Opportunities, accessibility and other top takeaways from Tampa Bay’s first esports summit

October 4, 2019

Tampa Bay and national experts alike came together under the University of South Florida Muma College of Business roof to discuss the culture, business and future of the esports gaming world, which has turned into a billion-dollar industry.

The leagues, professional players and business opportunities that now make up the still-growing industry were broken down by experts at the USF’s first esports conference. Here are some of the top takeaways from the experts.

Education needs to be done to show this goes beyond gaming.

“This isn’t Mario from the ’80s,” Troy Carnrite, partner at Bradley Arant Boult Cummings, said. “I get it all the time — ‘Why would you watch people play games?’ Well, have you played a game recently? You’re problem-solving, using analytics skills, hand-eye coordination. And these teams have a training regimen on the physical end and to stay mentally sharp. Part of the education process is showing it’s not just people sitting around on the couch with Cheetos and Mountain Dew. This takes a lot of practice, focus and mental ability. If you don’t get it, I challenge your intelligence because it’s not that you may not get it. You don’t see the value of it.”

While it’s still young, the opportunities for the industry are rapidly ramping up.

• “Even though there are billions of dollars invested, it’s still an emerging industry,” Carnite said during the Business of Esports panel. “This is still in its infancy, even with all the money. From 2014-17, there were nine private equity deals. In 2018 alone, there were 14. So this is really starting to pick up but it’s not even close to mature. It’s incredibly fun to be involved with challenging industries, to see where it goes next. But this is not a mature industry, so brands and companies can still shape the way it goes.”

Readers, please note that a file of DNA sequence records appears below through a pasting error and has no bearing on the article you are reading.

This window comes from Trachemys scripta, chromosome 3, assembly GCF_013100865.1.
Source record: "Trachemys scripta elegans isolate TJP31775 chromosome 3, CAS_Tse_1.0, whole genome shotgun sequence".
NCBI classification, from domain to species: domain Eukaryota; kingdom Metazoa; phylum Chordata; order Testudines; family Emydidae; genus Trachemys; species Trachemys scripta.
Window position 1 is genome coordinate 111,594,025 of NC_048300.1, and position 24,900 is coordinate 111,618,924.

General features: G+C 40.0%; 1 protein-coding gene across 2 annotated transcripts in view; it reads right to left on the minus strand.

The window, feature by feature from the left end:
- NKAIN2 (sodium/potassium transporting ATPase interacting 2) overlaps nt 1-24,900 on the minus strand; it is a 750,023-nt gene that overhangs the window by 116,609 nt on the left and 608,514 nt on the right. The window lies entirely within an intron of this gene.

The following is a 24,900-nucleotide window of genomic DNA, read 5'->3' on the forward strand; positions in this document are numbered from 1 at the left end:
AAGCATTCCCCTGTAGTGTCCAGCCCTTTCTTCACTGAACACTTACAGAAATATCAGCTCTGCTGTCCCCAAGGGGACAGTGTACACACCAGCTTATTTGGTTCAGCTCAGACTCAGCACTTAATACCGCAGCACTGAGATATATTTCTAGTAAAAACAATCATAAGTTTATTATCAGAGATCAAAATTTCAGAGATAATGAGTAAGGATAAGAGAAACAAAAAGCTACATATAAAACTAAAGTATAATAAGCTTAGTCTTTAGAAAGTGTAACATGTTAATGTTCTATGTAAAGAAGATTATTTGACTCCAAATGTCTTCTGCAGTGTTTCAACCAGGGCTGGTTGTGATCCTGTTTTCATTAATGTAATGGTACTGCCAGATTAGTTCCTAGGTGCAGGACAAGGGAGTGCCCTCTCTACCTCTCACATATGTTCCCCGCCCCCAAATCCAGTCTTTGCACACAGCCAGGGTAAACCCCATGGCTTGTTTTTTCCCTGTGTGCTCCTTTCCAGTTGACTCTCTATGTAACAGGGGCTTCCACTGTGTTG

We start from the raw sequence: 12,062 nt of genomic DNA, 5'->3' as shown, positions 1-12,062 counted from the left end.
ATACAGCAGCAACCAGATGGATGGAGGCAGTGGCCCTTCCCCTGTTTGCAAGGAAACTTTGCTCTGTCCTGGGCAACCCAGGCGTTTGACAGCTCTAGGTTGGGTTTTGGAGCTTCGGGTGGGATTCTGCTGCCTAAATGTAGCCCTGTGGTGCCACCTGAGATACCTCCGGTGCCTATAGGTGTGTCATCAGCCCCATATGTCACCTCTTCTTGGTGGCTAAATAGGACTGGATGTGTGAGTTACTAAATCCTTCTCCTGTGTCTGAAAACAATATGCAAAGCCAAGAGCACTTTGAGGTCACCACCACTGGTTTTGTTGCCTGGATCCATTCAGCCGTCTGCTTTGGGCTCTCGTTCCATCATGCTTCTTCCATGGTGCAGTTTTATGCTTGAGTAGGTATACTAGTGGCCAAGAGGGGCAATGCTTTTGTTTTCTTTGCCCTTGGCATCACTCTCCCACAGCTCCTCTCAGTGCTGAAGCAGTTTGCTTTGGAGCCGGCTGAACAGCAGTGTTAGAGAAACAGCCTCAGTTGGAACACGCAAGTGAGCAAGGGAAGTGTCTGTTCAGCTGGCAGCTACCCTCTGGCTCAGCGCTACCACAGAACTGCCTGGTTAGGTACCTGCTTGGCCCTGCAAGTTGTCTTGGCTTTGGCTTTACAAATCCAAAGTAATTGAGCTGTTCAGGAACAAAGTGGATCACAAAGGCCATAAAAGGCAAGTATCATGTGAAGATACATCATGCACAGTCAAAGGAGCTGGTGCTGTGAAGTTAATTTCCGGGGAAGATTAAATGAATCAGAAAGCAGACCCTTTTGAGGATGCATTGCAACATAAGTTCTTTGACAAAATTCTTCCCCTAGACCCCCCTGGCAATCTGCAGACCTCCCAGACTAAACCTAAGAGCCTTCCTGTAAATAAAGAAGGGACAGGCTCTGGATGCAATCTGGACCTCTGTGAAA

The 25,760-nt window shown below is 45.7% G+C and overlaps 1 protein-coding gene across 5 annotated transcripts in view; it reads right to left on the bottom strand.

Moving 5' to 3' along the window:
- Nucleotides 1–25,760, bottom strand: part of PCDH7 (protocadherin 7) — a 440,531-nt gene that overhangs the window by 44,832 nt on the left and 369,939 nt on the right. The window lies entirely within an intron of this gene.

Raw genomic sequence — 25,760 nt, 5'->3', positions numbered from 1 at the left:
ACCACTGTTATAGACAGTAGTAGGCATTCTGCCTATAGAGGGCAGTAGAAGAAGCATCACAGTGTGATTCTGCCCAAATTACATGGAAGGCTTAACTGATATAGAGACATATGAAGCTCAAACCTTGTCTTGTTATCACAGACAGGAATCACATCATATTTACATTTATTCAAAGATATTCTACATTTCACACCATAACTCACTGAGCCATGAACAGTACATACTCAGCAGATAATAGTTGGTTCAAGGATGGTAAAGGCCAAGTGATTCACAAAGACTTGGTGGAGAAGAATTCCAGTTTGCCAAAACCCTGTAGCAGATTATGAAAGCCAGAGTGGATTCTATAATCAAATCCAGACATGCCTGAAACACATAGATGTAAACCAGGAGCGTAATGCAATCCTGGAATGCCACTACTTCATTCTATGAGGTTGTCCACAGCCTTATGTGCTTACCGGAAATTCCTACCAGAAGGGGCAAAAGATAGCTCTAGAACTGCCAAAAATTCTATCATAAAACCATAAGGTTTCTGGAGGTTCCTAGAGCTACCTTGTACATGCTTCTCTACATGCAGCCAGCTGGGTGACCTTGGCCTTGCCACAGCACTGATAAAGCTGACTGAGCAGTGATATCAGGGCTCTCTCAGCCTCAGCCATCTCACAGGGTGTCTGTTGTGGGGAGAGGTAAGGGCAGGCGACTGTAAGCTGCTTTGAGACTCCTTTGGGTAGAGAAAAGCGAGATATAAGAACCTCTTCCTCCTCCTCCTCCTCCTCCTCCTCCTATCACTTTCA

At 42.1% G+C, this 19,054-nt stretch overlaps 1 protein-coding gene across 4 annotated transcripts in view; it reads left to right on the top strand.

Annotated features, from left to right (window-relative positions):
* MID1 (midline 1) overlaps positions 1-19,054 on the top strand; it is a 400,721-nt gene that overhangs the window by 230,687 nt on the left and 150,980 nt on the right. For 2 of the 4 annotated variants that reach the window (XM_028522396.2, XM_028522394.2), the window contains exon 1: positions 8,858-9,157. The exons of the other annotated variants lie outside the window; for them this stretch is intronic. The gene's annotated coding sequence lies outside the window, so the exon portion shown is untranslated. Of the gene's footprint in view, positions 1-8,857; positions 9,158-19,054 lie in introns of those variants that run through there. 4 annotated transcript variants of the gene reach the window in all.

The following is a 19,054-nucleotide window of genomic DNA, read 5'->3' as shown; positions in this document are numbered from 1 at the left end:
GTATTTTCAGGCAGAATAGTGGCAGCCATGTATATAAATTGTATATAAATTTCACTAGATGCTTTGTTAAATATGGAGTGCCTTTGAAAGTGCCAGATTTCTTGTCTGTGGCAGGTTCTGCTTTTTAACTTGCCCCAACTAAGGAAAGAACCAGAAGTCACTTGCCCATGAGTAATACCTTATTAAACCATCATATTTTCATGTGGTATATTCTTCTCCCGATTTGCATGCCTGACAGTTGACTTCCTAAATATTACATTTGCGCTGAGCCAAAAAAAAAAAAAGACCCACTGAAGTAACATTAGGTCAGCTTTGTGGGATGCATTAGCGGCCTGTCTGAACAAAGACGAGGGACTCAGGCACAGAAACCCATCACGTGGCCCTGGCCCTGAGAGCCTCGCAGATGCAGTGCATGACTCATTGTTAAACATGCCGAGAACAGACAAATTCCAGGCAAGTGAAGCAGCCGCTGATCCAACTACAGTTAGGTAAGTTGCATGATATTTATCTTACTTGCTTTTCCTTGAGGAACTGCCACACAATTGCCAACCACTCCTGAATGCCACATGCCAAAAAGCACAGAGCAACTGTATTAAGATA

• “There are different ways I want to bring people to esports, whether it’s education in college or schools, because it’s a grassroots effort,” William Le Voir-Barry, chief technology officer of esports and video games at IBM, said. “It is, by nature, community driven and big companies like myself respond to community much more than other industries.”

• “I’m excited to continue to see the youth build the sport,” Jordan Bellar, global partnerships at Harris-Blitzer Sports and Entertainment, said. “There are so many out there with different passions and all you need is an internet connection. On the business side, it shows how many opportunities there are to work in the industry — there’s marketing, social media, analytics. There are all these needs and we need more people as it continues to grow.”

Esports is easily accessible.

“Esports is blind to gender, race, nationality and access is extreme,” Todd Harris, co-founder of Atlanta-based Hi Rez Studios and president of Skillshot Media, said. “You’re lucky you’re here with a great hockey team with arenas. A lot of kids will never be a hockey player because they don’t have that access. But if you have a computer and internet connection, there is nothing standing between you being the best player in the world except your time and dedication.”

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